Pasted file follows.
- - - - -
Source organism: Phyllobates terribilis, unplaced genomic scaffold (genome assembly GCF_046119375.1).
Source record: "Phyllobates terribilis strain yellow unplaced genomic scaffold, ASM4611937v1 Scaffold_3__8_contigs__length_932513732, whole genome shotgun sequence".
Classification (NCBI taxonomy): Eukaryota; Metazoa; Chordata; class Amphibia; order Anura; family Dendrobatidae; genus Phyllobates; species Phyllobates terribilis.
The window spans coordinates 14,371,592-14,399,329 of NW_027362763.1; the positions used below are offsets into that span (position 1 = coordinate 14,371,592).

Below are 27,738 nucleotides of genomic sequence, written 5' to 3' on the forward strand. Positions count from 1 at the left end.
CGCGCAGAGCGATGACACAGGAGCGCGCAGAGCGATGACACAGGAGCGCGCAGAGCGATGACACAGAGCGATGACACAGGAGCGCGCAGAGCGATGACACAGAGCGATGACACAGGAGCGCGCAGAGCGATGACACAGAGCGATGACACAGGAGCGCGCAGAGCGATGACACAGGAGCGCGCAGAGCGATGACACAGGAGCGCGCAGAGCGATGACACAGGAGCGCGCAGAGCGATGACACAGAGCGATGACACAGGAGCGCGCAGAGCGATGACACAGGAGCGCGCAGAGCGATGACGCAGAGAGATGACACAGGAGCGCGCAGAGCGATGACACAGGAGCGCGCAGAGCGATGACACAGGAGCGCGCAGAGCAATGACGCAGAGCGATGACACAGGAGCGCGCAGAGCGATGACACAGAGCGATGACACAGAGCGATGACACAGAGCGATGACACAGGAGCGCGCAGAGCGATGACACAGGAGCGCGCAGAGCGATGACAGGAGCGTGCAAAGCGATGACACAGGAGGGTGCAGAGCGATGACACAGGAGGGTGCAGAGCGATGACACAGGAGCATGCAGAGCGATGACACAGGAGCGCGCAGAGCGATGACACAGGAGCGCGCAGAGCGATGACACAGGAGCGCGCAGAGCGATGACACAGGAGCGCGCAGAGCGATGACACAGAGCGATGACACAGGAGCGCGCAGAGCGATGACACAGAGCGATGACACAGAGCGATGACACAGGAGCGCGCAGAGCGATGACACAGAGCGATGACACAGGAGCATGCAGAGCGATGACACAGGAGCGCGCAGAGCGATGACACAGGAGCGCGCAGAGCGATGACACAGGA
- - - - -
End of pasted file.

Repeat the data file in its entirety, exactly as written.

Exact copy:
Source organism: Phyllobates terribilis, unplaced genomic scaffold (genome assembly GCF_046119375.1).
Source record: "Phyllobates terribilis strain yellow unplaced genomic scaffold, ASM4611937v1 Scaffold_3__8_contigs__length_932513732, whole genome shotgun sequence".
Classification (NCBI taxonomy): Eukaryota; Metazoa; Chordata; class Amphibia; order Anura; family Dendrobatidae; genus Phyllobates; species Phyllobates terribilis.
The window spans coordinates 14,371,592-14,399,329 of NW_027362763.1; the positions used below are offsets into that span (position 1 = coordinate 14,371,592).

Below are 27,738 nucleotides of genomic sequence, written 5' to 3' on the forward strand. Positions count from 1 at the left end.
CGCGCAGAGCGATGACACAGGAGCGCGCAGAGCGATGACACAGGAGCGCGCAGAGCGATGACACAGAGCGATGACACAGGAGCGCGCAGAGCGATGACACAGAGCGATGACACAGGAGCGCGCAGAGCGATGACACAGAGCGATGACACAGGAGCGCGCAGAGCGATGACACAGGAGCGCGCAGAGCGATGACACAGGAGCGCGCAGAGCGATGACACAGGAGCGCGCAGAGCGATGACACAGAGCGATGACACAGGAGCGCGCAGAGCGATGACACAGGAGCGCGCAGAGCGATGACGCAGAGAGATGACACAGGAGCGCGCAGAGCGATGACACAGGAGCGCGCAGAGCGATGACACAGGAGCGCGCAGAGCAATGACGCAGAGCGATGACACAGGAGCGCGCAGAGCGATGACACAGAGCGATGACACAGAGCGATGACACAGAGCGATGACACAGGAGCGCGCAGAGCGATGACACAGGAGCGCGCAGAGCGATGACAGGAGCGTGCAAAGCGATGACACAGGAGGGTGCAGAGCGATGACACAGGAGGGTGCAGAGCGATGACACAGGAGCATGCAGAGCGATGACACAGGAGCGCGCAGAGCGATGACACAGGAGCGCGCAGAGCGATGACACAGGAGCGCGCAGAGCGATGACACAGGAGCGCGCAGAGCGATGACACAGAGCGATGACACAGGAGCGCGCAGAGCGATGACACAGAGCGATGACACAGAGCGATGACACAGGAGCGCGCAGAGCGATGACACAGAGCGATGACACAGGAGCATGCAGAGCGATGACACAGGAGCGCGCAGAGCGATGACACAGGAGCGCGCAGAGCGATGACACAGGA